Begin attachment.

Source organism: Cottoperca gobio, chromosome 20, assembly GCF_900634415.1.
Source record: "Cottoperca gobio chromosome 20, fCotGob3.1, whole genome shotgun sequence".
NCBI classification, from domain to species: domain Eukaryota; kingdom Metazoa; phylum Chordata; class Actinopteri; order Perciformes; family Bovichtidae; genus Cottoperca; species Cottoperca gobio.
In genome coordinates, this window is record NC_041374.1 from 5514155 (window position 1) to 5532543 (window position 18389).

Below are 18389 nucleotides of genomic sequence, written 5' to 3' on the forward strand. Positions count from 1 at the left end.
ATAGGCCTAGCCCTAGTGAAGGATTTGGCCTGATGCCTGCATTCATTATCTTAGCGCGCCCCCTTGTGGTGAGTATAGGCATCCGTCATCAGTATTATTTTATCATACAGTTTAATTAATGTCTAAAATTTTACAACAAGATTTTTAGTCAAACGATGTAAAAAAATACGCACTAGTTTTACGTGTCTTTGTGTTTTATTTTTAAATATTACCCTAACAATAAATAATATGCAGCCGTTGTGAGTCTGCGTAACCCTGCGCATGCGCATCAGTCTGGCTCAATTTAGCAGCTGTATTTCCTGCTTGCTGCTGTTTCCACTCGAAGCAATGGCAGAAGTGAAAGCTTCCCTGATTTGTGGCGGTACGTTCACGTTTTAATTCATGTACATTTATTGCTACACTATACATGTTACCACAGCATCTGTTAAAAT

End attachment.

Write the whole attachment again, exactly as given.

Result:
Source organism: Cottoperca gobio, chromosome 20, assembly GCF_900634415.1.
Source record: "Cottoperca gobio chromosome 20, fCotGob3.1, whole genome shotgun sequence".
NCBI classification, from domain to species: domain Eukaryota; kingdom Metazoa; phylum Chordata; class Actinopteri; order Perciformes; family Bovichtidae; genus Cottoperca; species Cottoperca gobio.
In genome coordinates, this window is record NC_041374.1 from 5514155 (window position 1) to 5532543 (window position 18389).

Below are 18389 nucleotides of genomic sequence, written 5' to 3' on the forward strand. Positions count from 1 at the left end.
ATAGGCCTAGCCCTAGTGAAGGATTTGGCCTGATGCCTGCATTCATTATCTTAGCGCGCCCCCTTGTGGTGAGTATAGGCATCCGTCATCAGTATTATTTTATCATACAGTTTAATTAATGTCTAAAATTTTACAACAAGATTTTTAGTCAAACGATGTAAAAAAATACGCACTAGTTTTACGTGTCTTTGTGTTTTATTTTTAAATATTACCCTAACAATAAATAATATGCAGCCGTTGTGAGTCTGCGTAACCCTGCGCATGCGCATCAGTCTGGCTCAATTTAGCAGCTGTATTTCCTGCTTGCTGCTGTTTCCACTCGAAGCAATGGCAGAAGTGAAAGCTTCCCTGATTTGTGGCGGTACGTTCACGTTTTAATTCATGTACATTTATTGCTACACTATACATGTTACCACAGCATCTGTTAAAAT